top of page

This is Not the Plantation. Why Would I Work for Free?

Organization's Email: "Hi Dr. Harper. One of our colleagues told us that you attended one of our events and that you were concerned about it being mostly white. We certainly do need help with getting more racially diverse partners, candidates, and suppliers. Do you have any suggestions? Do you know of other BIPOCs in this arena?"

Me: "Sure. Would you like to set up a time to talk about my services as a Strategic Consultant for Diverse and Inclusive Partnerships? My fees start at [$$$]."

Organization: "Oh, we are sorry we do not have a budget for that. We just need a few [free] suggestions."

Me: "Ok, let me be transparent. I see that you have a $50 million dollar endowment and that there is always money available for a homogenous group of people that your organization continues to fund and support in x-sector. You *DO* have the budget, however, you undervalue my DEI expertise as a Black professional. How do you expect to have a high return on diversity and inclusion if you underinvest and undervalue the very BIPOC DEI professionals that could help you achieve your goals? Is it possible that your organization actually doesn't care but performs this weird show that they do care by pretending to 'notice' the problem, reach out to someone like me, and then claim that they cannot pay a thriving compensation?"

Organization: "Ok, let me relay this information back to my leadership and we'll get back to you. You make a great point."

Me: (Still hearing the sounds of crickets, months later, and after me sending 2 or 3 follow up emails).

Ok, so the above is not verbatim of what happened recently. However, it is a fusion of 10+ years of similar types of emails or messages I have received from non-profit organizations, universities, or companies. It's a predictable yet terrible theme.

I have heard organizations lie and say, 'Well, we've reached out to other DEI specialists around racial inclusion but they do not want to work with us' or, 'We can't find anyone.' In my head I hear my voice yelling back,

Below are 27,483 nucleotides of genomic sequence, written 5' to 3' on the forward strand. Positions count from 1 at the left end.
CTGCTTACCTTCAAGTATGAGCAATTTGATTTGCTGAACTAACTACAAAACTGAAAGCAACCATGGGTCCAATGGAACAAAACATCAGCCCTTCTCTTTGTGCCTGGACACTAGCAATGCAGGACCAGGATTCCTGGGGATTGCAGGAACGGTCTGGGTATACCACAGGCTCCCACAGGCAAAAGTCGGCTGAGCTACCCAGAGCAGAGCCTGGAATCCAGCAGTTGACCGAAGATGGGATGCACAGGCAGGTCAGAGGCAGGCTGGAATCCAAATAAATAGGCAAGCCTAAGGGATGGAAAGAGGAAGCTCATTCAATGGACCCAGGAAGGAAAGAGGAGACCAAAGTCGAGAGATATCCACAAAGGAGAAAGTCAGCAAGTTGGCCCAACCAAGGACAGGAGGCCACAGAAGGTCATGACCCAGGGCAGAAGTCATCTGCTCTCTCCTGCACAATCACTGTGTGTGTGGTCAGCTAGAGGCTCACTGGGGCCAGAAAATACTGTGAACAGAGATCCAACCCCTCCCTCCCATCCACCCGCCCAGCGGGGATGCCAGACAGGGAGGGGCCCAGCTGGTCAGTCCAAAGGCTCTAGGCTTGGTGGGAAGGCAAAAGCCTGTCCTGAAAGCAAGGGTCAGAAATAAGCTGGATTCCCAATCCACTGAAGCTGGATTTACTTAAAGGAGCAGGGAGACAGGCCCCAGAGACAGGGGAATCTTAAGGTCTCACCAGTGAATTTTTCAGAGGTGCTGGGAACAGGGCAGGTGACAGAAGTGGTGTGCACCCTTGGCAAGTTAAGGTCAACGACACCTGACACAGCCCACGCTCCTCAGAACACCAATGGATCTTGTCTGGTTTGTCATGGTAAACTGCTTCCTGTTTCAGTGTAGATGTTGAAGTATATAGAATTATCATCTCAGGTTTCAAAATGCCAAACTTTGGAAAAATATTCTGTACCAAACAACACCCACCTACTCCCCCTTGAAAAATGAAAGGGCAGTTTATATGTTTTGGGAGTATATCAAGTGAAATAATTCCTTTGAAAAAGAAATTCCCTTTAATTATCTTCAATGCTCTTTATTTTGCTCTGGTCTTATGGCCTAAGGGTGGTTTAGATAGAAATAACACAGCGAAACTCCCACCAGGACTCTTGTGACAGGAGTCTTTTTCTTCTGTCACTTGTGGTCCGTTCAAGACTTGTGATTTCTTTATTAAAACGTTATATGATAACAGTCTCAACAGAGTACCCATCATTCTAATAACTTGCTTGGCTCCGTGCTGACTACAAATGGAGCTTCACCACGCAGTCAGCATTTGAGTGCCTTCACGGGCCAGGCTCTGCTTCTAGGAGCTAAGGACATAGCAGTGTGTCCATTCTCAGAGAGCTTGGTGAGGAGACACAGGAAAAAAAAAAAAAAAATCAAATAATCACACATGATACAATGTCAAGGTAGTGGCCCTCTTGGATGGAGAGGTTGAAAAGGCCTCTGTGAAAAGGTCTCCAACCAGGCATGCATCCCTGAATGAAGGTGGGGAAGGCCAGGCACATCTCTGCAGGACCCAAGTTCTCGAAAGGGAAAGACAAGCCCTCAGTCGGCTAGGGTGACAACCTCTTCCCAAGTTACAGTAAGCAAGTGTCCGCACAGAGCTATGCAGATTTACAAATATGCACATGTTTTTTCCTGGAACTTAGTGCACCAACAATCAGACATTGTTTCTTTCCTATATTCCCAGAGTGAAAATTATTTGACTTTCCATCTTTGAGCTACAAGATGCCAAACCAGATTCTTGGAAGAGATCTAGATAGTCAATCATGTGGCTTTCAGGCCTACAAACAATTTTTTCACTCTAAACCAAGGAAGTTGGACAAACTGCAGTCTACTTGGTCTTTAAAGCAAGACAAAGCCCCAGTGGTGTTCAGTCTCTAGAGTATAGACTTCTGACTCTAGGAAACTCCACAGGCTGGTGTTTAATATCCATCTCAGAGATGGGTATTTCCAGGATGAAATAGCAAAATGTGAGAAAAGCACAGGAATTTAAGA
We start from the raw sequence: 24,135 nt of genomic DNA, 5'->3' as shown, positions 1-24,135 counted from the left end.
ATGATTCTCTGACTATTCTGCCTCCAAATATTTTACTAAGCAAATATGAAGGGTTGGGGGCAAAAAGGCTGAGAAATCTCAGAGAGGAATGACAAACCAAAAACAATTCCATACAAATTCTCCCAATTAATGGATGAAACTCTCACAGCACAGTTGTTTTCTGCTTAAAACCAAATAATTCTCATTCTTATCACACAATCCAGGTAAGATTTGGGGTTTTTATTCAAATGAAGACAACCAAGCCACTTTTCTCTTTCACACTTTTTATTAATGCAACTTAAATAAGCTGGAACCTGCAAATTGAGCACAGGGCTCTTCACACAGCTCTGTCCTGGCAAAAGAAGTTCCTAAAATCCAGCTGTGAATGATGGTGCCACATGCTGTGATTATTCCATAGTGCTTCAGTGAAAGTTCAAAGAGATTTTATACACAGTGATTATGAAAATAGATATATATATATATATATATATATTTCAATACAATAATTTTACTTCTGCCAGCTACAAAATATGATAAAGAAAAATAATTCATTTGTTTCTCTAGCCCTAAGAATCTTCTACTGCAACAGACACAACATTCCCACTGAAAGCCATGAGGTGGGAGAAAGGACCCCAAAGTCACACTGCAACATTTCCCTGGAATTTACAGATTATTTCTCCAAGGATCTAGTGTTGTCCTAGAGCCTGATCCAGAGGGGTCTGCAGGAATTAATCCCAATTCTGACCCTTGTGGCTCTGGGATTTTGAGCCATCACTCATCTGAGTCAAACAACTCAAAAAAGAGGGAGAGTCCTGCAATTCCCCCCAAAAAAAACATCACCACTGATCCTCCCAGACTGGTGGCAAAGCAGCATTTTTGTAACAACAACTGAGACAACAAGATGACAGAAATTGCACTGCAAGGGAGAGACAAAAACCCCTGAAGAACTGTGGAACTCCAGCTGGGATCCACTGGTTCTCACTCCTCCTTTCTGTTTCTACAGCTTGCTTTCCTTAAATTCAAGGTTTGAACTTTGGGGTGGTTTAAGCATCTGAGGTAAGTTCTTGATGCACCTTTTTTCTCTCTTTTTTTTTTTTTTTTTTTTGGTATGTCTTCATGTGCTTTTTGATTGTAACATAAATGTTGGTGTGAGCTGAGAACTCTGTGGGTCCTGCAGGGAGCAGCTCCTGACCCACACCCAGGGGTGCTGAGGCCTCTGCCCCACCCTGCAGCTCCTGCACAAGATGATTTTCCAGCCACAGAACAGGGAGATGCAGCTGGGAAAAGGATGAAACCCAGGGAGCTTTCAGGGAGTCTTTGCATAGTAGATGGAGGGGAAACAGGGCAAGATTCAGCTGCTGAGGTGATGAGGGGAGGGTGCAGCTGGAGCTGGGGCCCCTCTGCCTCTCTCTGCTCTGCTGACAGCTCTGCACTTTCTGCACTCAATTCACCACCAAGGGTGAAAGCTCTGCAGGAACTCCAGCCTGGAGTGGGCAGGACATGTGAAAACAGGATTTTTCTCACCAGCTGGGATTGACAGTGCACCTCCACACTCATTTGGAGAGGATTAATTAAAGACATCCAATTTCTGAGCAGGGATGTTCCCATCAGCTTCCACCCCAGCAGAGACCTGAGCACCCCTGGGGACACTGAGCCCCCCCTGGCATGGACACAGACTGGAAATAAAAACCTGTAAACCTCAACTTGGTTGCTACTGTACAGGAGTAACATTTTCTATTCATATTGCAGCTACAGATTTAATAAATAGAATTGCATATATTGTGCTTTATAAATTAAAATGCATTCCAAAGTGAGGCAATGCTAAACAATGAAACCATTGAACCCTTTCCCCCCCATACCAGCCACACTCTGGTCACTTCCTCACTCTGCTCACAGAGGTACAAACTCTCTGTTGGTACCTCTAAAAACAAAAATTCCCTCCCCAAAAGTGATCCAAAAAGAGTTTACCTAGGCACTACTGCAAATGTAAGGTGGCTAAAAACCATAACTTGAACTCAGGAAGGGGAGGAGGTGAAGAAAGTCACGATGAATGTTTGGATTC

"Y'all, it's because (1) you ain't paying and (2) even when you do pay you mostly refuse to divest away from systemic inequities that got your leadership in their privileged roles to begin with. That's an intense headache for most racialized minorities in DEI and of course they are eventually just going to stop working with you or just never want to work with you."

I know what these organizations are doing strategic to serve one purpose: It's all a show to pretend they care, but they do not actually care. Cosmetic.

How many of you are or know DEI (Diversity, Equity, and Inclusion) BIPOC professionals who are perpetually underpaid/undervalued struggling to pay rent , food, etc? A significant number of organizations pretend to want to do DEI and then offer low compensation knowing that many contractors/candidates are so financially desperate, they will take it so they can eat or pay next month's rent. I have seen colleagues posting these stories like these, struggling on LinkedIn.

This is not right. But, this is the predictable outcome of many services-- including DEI-- that are offered by Black and indigenous folk in a neoliberal racial-capitalist U.S. economy that are inequitably undervalued.

I explore more of this Plantation Model mentality in my Spring 2023 conference. Click on the image below to learn more about this.


Recent Blog Posts
Recent Posts
Search By Tags
Follow Us
  • Facebook Classic
  • Twitter Classic
  • Google Classic
bottom of page